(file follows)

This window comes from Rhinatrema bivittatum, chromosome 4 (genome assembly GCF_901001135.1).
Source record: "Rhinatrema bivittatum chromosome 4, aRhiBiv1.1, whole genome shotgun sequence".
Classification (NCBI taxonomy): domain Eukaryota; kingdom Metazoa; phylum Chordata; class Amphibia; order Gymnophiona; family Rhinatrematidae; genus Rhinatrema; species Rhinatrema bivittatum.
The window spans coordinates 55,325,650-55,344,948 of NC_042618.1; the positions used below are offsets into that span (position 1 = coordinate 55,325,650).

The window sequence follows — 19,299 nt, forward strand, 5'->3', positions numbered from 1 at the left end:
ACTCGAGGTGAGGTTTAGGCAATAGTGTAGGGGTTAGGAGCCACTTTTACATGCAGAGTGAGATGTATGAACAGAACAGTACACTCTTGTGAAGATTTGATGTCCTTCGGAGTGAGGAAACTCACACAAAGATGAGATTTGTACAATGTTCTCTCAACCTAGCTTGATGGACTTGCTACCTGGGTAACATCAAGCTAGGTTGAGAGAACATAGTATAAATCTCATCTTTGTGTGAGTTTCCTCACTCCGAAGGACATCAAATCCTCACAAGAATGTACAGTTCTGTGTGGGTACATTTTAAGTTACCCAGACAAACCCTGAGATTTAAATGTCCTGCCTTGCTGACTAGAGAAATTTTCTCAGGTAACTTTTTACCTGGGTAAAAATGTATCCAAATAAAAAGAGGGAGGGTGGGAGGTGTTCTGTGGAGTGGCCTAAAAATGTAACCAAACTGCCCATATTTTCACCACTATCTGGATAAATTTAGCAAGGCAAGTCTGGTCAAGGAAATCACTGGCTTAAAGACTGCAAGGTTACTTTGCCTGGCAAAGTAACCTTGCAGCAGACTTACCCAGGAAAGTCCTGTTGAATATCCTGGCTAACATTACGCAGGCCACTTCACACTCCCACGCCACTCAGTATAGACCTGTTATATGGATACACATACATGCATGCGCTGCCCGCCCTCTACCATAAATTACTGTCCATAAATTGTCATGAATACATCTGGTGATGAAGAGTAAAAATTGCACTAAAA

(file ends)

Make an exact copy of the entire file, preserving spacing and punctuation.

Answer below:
This window comes from Rhinatrema bivittatum, chromosome 4 (genome assembly GCF_901001135.1).
Source record: "Rhinatrema bivittatum chromosome 4, aRhiBiv1.1, whole genome shotgun sequence".
Classification (NCBI taxonomy): domain Eukaryota; kingdom Metazoa; phylum Chordata; class Amphibia; order Gymnophiona; family Rhinatrematidae; genus Rhinatrema; species Rhinatrema bivittatum.
The window spans coordinates 55,325,650-55,344,948 of NC_042618.1; the positions used below are offsets into that span (position 1 = coordinate 55,325,650).

The window sequence follows — 19,299 nt, forward strand, 5'->3', positions numbered from 1 at the left end:
ACTCGAGGTGAGGTTTAGGCAATAGTGTAGGGGTTAGGAGCCACTTTTACATGCAGAGTGAGATGTATGAACAGAACAGTACACTCTTGTGAAGATTTGATGTCCTTCGGAGTGAGGAAACTCACACAAAGATGAGATTTGTACAATGTTCTCTCAACCTAGCTTGATGGACTTGCTACCTGGGTAACATCAAGCTAGGTTGAGAGAACATAGTATAAATCTCATCTTTGTGTGAGTTTCCTCACTCCGAAGGACATCAAATCCTCACAAGAATGTACAGTTCTGTGTGGGTACATTTTAAGTTACCCAGACAAACCCTGAGATTTAAATGTCCTGCCTTGCTGACTAGAGAAATTTTCTCAGGTAACTTTTTACCTGGGTAAAAATGTATCCAAATAAAAAGAGGGAGGGTGGGAGGTGTTCTGTGGAGTGGCCTAAAAATGTAACCAAACTGCCCATATTTTCACCACTATCTGGATAAATTTAGCAAGGCAAGTCTGGTCAAGGAAATCACTGGCTTAAAGACTGCAAGGTTACTTTGCCTGGCAAAGTAACCTTGCAGCAGACTTACCCAGGAAAGTCCTGTTGAATATCCTGGCTAACATTACGCAGGCCACTTCACACTCCCACGCCACTCAGTATAGACCTGTTATATGGATACACATACATGCATGCGCTGCCCGCCCTCTACCATAAATTACTGTCCATAAATTGTCATGAATACATCTGGTGATGAAGAGTAAAAATTGCACTAAAA